By Ken Ryan
The laminate category has been on a steady decline since 2007, hurt by eroding prices that have stifled profit potential at the low end and the popularity of luxury vinyl tile (LVT) products. While there remains a vibrant market for higher-end laminate, especially 12mil offerings, the middle and bottom have eroded significantly, distributors say.
Bob Eady, senior vice president of sales and marketing, T&L Distributing, Houston, said in the Southwestern U.S., laminate will continue to lose share to LVT in 2013. “Keep in mind our market is 85% slab construction, and that greatly affects the products sold and installed by the dealers. Retailers believe they must compete with the big box stores and Lumber Liquidators on a more frequent basis and, thus, ignore the category to some extent. In my opinion, if dealers sell the better laminates and do not try to compete at the low end, they can do very well in laminate.
“Also, there is still a stigmatism toward the sound of laminate, regardless of the underlayment. LVT can be cleaned more traditionally with water without damage and I think the visuals and textures being created in LVT are great.”
Cain & Bultman, Jacksonville, Fla., competes in higher-end laminate but has thrown in the towel on lower-end goods. “You can’t make any money at 79 cents, 89 cents,” said Buddy Faircloth, president. “We can’t compete with someone importing [laminate] from China. We’re focused on a better, best strategy; we’ve traded up in the category.”
Indeed, the evolution of these 12mil products gives flooring dealers a “better, best” marketing strategy that allows them to demonstrate sound absorption qualities and solid feel underfoot that exceeds other laminate floors. “[As a result of 12mil] the pendulum has swung back to the independent flooring dealers as opposed to the home centers when we were talking about 8mil products,” said Jeff Striegel, president, Elias Wilf Corp., Owings Mills, Md. “It gives dealers something to sell.”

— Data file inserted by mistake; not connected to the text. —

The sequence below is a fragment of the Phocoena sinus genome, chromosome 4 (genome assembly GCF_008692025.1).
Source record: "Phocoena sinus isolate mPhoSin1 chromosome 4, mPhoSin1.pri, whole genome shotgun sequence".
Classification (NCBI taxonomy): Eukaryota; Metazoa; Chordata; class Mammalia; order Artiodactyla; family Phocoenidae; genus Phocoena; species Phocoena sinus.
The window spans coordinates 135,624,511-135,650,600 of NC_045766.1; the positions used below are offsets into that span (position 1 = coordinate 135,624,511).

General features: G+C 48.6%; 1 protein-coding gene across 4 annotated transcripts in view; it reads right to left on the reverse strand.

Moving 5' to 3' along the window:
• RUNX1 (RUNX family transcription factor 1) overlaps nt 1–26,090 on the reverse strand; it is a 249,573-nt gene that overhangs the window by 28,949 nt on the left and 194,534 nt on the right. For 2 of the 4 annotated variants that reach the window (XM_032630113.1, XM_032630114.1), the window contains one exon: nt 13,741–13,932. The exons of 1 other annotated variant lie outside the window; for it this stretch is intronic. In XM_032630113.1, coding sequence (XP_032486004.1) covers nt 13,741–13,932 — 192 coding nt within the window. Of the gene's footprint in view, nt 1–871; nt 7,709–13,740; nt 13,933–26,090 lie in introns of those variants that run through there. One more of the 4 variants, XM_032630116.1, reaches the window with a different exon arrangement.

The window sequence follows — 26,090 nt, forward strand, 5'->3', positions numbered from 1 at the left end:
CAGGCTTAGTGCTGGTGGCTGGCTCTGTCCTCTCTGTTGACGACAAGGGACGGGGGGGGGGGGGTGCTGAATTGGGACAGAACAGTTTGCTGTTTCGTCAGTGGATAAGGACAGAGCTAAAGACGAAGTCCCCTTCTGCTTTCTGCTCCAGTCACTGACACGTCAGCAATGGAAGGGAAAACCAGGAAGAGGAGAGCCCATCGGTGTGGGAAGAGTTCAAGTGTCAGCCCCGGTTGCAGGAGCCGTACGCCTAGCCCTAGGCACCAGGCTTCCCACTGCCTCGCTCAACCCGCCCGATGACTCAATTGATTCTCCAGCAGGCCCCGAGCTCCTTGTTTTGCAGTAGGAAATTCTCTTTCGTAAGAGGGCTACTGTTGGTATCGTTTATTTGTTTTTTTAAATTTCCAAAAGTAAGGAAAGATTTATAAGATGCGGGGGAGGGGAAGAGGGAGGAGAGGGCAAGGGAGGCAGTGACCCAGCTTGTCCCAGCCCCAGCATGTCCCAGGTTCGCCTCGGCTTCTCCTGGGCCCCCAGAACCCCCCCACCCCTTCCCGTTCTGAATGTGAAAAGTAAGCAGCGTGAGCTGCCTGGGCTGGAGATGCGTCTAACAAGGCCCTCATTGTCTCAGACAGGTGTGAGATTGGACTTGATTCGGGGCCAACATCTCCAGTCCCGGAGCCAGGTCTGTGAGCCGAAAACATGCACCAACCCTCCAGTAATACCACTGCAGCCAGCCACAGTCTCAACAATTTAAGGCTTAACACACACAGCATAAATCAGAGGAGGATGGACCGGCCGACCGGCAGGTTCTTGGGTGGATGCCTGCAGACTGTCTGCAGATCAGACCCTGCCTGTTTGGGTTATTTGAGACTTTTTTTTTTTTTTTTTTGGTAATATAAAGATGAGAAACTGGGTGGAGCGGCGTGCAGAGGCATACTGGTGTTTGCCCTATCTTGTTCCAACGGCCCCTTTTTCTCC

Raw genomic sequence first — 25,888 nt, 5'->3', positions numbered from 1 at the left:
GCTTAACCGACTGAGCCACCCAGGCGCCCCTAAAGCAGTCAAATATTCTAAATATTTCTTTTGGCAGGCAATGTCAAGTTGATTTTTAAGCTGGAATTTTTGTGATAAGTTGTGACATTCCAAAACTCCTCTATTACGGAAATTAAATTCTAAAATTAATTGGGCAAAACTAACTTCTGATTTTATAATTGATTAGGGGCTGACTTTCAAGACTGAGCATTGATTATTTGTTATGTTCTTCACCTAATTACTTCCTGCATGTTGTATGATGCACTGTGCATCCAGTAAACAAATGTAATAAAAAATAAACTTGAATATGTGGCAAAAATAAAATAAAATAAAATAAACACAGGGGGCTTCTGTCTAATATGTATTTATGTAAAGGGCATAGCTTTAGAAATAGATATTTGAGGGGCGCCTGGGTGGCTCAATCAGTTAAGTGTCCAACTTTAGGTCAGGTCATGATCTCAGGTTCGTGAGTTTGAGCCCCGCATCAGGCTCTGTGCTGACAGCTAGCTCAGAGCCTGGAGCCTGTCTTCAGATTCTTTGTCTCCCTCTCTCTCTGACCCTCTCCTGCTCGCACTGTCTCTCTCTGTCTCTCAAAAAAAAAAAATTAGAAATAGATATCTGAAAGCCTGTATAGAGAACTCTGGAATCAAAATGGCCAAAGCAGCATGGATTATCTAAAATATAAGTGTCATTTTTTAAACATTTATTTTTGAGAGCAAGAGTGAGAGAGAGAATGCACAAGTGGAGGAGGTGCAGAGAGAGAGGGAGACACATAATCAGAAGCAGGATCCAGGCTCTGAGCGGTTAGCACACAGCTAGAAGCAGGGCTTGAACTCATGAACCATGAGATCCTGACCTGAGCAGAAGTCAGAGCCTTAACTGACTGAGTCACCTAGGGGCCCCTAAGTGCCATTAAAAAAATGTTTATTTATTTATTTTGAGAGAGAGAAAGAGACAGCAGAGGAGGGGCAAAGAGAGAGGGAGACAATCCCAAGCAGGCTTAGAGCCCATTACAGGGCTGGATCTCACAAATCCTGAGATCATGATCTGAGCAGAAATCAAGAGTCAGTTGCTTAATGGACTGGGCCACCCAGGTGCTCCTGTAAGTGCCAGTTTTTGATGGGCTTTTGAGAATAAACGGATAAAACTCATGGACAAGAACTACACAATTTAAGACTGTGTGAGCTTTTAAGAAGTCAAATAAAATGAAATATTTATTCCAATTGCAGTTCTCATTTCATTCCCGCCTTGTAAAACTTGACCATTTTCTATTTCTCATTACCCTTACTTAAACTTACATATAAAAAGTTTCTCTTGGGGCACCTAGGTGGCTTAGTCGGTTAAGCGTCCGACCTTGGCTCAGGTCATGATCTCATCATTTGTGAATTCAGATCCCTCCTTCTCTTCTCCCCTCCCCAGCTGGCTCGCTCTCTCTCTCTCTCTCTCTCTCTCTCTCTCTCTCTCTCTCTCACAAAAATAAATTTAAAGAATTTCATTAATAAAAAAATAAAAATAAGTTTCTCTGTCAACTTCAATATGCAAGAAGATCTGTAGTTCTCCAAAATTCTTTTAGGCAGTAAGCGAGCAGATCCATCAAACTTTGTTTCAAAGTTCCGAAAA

Striegel noted that the key for distributors in laminate is to align themselves with the top lines. “We happen to have two of the top five in Mannington and Quick•Step,” he said. “Those companies continue to be innovative in product and style—they are highly desirable from a retailer’s perspective.”
Aggressive marketing, promotions and cutting-edge products have allowed some retailers to grow their laminate business in 2012 after almost no positive movement in 2011 and a decline in 2010.
In the value-oriented market that exists today, laminate flooring remains one of the best buys out there, according to Jeff Garber, vice president of sales and marketing, Ohio Valley Flooring, Cincinnati. “In a value market these products have been given more attention. Of course, you need great styling and great pricing to compete.”
The term “value” is also going through a market transformation, Garber noted, as flooring consumers want more than just inexpensive goods. “Customers don’t want low end, they want value. We have worked with our quality suppliers to increase their marketing programs to emphasize the features and benefits that define high quality as value. Our retail customers must understand the message and be able to sell these benefits to the consumer. Our retail customers are better sellers today than they were a few years ago.”